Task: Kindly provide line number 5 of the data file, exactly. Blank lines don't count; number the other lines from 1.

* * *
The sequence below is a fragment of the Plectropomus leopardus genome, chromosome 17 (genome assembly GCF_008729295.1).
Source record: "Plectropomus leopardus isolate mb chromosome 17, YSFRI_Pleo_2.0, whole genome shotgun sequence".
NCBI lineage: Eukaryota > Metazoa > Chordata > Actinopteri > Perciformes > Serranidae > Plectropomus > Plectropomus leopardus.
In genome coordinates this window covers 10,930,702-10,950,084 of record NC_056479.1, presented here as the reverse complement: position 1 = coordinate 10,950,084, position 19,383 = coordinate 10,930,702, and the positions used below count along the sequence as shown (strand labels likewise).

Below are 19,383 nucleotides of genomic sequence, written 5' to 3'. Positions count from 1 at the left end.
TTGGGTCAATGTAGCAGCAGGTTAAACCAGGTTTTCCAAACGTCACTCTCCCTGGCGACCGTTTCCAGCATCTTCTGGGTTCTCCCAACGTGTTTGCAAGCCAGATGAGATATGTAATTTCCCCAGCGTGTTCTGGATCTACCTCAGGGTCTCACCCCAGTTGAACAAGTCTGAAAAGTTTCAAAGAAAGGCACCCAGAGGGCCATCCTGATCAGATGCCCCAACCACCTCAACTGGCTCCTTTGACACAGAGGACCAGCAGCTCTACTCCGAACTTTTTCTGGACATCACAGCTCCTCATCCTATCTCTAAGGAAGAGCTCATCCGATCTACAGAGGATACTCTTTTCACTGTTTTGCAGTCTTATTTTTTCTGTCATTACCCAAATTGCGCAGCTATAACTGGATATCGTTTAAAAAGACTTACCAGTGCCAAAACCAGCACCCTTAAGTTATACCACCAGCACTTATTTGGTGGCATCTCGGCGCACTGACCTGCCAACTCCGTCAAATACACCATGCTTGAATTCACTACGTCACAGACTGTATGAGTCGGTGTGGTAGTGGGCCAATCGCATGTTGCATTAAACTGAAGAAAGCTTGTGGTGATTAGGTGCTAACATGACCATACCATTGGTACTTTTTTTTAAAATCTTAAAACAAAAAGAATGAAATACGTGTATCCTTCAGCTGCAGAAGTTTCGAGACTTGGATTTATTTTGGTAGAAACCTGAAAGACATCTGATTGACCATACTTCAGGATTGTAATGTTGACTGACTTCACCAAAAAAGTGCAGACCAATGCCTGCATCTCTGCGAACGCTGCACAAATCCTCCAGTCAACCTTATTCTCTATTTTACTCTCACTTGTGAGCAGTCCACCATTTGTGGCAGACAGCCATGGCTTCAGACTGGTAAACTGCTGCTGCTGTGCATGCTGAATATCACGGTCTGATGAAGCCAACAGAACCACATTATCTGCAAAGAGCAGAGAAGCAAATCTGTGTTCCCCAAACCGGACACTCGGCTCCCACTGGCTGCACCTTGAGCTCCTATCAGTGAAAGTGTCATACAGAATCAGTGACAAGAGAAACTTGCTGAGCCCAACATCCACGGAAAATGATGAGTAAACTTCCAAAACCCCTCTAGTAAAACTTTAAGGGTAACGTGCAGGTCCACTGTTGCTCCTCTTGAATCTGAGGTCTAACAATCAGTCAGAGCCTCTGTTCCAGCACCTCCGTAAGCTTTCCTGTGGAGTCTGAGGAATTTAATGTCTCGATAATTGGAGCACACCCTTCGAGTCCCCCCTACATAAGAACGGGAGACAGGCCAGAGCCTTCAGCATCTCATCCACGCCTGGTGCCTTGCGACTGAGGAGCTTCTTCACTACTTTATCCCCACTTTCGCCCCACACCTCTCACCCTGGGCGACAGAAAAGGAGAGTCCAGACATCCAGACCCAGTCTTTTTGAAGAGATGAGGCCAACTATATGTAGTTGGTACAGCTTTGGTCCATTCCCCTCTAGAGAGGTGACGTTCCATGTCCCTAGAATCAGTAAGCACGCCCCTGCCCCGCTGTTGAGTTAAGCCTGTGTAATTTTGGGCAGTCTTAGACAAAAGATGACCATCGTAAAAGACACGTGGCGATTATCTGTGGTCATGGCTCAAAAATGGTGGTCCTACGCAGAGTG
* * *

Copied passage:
Below are 19,383 nucleotides of genomic sequence, written 5' to 3'. Positions count from 1 at the left end.